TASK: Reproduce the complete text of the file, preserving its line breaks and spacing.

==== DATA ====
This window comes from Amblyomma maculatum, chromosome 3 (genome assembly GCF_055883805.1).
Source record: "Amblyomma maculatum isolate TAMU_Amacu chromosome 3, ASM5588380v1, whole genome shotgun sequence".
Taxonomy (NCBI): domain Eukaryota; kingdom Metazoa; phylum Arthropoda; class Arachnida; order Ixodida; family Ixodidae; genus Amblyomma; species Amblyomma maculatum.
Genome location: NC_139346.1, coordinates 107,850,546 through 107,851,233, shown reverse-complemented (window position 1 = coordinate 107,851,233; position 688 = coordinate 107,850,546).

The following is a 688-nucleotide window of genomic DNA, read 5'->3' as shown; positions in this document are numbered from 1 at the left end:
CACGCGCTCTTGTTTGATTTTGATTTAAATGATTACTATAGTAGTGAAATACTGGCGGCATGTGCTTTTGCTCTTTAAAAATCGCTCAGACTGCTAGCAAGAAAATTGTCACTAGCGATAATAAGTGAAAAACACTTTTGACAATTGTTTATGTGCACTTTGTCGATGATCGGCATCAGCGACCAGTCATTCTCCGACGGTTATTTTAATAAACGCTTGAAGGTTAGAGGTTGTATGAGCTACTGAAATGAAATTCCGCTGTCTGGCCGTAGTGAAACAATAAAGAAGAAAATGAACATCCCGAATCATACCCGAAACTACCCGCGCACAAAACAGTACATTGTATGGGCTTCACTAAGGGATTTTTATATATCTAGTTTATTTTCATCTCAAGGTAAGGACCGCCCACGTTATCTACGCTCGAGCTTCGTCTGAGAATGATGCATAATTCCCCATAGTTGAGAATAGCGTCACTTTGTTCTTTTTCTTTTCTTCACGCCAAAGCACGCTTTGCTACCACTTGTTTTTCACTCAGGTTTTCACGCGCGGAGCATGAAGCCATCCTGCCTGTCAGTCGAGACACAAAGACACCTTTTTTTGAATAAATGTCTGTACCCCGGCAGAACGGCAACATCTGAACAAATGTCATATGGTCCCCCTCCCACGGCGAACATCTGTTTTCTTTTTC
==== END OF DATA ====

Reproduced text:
This window comes from Amblyomma maculatum, chromosome 3 (genome assembly GCF_055883805.1).
Source record: "Amblyomma maculatum isolate TAMU_Amacu chromosome 3, ASM5588380v1, whole genome shotgun sequence".
Taxonomy (NCBI): domain Eukaryota; kingdom Metazoa; phylum Arthropoda; class Arachnida; order Ixodida; family Ixodidae; genus Amblyomma; species Amblyomma maculatum.
Genome location: NC_139346.1, coordinates 107,850,546 through 107,851,233, shown reverse-complemented (window position 1 = coordinate 107,851,233; position 688 = coordinate 107,850,546).

The following is a 688-nucleotide window of genomic DNA, read 5'->3' as shown; positions in this document are numbered from 1 at the left end:
CACGCGCTCTTGTTTGATTTTGATTTAAATGATTACTATAGTAGTGAAATACTGGCGGCATGTGCTTTTGCTCTTTAAAAATCGCTCAGACTGCTAGCAAGAAAATTGTCACTAGCGATAATAAGTGAAAAACACTTTTGACAATTGTTTATGTGCACTTTGTCGATGATCGGCATCAGCGACCAGTCATTCTCCGACGGTTATTTTAATAAACGCTTGAAGGTTAGAGGTTGTATGAGCTACTGAAATGAAATTCCGCTGTCTGGCCGTAGTGAAACAATAAAGAAGAAAATGAACATCCCGAATCATACCCGAAACTACCCGCGCACAAAACAGTACATTGTATGGGCTTCACTAAGGGATTTTTATATATCTAGTTTATTTTCATCTCAAGGTAAGGACCGCCCACGTTATCTACGCTCGAGCTTCGTCTGAGAATGATGCATAATTCCCCATAGTTGAGAATAGCGTCACTTTGTTCTTTTTCTTTTCTTCACGCCAAAGCACGCTTTGCTACCACTTGTTTTTCACTCAGGTTTTCACGCGCGGAGCATGAAGCCATCCTGCCTGTCAGTCGAGACACAAAGACACCTTTTTTTGAATAAATGTCTGTACCCCGGCAGAACGGCAACATCTGAACAAATGTCATATGGTCCCCCTCCCACGGCGAACATCTGTTTTCTTTTTC